Proteins (also known as polypeptides) are organic compounds made of amino acids arranged in a linear chain and folded into a globular form. The amino acids in a polymer are joined together by the peptide bonds between the carboxyl and amino groups of adjacent amino acid residues. Many proteins are enzymes that catalyze biochemical reactions and are vital to metabolism. Proteins also have structural or mechanical functions, such as actin and myosin in muscle and the proteins in the cytoskeleton, which form a system of scaffolding that maintains cell shape. Other proteins are important in cell signaling, immune responses, cell adhesion, and the cell cycle.

Quorum sensing is a type of decision-making process used by decentralized groups to coordinate behavior. Many species of bacteria use quorum sensing to coordinate their gene expression according to the local density of their population. Similarly, some social insects use quorum sensing to make collective decisions about where to nest. In addition to its function in biological systems, quorum sensing has several useful applications for computing and robotics.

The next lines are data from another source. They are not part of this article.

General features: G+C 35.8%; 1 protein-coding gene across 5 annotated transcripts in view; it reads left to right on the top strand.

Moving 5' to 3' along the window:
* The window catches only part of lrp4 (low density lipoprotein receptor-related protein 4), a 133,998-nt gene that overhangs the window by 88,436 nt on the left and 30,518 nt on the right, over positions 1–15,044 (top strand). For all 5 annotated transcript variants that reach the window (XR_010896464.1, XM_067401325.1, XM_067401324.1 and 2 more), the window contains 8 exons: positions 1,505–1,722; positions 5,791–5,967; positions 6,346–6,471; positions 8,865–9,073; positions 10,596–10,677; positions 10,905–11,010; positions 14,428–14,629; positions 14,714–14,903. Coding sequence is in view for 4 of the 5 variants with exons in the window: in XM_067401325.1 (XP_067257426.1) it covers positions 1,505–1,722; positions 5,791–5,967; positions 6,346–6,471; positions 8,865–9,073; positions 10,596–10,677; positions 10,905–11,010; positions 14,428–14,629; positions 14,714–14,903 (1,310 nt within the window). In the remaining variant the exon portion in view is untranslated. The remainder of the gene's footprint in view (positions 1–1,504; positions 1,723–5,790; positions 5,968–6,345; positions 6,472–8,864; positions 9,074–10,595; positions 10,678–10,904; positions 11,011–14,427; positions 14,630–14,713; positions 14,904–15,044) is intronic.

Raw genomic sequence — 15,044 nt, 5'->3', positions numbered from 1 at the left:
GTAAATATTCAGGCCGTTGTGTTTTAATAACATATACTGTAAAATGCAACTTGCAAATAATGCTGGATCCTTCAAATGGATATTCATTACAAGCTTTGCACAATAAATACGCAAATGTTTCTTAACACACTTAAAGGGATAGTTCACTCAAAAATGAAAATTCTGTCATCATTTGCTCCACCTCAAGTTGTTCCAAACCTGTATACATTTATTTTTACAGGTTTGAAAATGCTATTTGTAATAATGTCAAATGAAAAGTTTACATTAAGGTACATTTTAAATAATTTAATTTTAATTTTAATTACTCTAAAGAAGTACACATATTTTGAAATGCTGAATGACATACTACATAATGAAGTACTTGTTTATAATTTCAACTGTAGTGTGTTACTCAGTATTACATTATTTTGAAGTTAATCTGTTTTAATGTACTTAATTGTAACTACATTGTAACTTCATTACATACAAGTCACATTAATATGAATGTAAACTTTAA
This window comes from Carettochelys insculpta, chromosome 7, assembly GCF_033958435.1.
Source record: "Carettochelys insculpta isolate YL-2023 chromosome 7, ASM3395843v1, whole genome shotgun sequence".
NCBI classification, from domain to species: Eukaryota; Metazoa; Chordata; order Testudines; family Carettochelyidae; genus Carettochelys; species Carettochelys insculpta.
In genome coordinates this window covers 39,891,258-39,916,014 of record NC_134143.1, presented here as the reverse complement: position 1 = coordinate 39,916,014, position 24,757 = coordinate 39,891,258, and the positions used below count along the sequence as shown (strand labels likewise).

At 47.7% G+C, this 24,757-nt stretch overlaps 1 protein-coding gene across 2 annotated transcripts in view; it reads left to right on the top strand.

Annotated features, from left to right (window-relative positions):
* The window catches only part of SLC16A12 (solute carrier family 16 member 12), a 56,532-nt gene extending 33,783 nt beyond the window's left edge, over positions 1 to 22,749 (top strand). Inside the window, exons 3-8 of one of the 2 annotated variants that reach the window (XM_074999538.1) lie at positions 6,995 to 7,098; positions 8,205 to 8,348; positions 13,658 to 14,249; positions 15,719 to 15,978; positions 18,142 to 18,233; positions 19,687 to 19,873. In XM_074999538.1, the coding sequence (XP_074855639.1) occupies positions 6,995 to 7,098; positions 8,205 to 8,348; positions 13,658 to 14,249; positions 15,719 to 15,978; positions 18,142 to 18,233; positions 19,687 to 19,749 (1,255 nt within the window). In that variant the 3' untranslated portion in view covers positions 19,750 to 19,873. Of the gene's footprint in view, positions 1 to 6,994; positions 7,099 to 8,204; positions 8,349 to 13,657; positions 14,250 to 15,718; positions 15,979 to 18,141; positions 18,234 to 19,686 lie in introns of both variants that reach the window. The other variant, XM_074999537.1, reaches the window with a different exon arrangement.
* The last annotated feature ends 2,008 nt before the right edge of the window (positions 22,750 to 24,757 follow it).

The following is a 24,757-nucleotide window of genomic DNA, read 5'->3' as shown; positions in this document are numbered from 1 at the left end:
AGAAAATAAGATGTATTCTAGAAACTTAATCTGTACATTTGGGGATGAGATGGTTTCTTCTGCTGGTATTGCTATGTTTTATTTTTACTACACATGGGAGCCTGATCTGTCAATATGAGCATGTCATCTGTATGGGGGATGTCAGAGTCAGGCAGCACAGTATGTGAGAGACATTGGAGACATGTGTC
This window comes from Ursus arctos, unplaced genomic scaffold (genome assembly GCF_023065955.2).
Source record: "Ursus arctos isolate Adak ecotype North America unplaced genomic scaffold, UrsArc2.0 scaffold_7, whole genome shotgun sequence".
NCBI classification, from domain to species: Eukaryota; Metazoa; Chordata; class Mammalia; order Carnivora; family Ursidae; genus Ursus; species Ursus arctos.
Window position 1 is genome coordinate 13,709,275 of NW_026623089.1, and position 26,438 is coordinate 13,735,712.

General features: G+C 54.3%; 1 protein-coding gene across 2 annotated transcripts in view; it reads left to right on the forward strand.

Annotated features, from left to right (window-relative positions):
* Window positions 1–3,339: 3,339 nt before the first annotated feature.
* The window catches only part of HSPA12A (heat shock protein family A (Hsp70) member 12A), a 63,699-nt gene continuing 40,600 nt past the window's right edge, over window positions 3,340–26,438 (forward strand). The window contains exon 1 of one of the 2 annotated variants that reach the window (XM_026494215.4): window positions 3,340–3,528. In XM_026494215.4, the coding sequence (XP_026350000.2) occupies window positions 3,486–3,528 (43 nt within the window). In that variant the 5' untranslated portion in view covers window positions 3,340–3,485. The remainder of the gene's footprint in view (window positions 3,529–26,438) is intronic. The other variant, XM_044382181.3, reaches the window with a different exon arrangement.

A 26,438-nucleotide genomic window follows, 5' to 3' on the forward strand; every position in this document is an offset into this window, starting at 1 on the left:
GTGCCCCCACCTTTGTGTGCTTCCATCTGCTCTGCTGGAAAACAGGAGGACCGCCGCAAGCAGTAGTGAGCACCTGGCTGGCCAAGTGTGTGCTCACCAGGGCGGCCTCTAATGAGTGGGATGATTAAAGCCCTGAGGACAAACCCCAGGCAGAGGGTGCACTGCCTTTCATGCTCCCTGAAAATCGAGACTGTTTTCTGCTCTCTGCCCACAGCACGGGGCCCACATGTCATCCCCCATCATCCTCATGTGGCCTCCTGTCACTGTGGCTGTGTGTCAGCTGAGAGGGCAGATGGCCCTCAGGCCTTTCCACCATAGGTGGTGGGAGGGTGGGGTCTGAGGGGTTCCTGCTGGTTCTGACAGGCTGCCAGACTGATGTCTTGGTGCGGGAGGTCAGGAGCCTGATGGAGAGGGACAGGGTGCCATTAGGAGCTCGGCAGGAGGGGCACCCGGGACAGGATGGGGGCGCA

Social capsule: a metaphorical term used to describe the collective nature of interaction in the nightlife. It consists of many caravanning groups that share similar characteristics. These caravanning groups move about in such a way that they only interact with others like themselves, thus forming a social capsule that excludes other kinds of groups. Social capsules do not have physical boundaries in a literal sense, but rather social boundaries that influence patrons’ direct engagement with others in the context of downtown. In principle these social capsules of integrated-segregation have three fundamental characteristics: 1) transparency, 2) elasticity, and 3) permeability.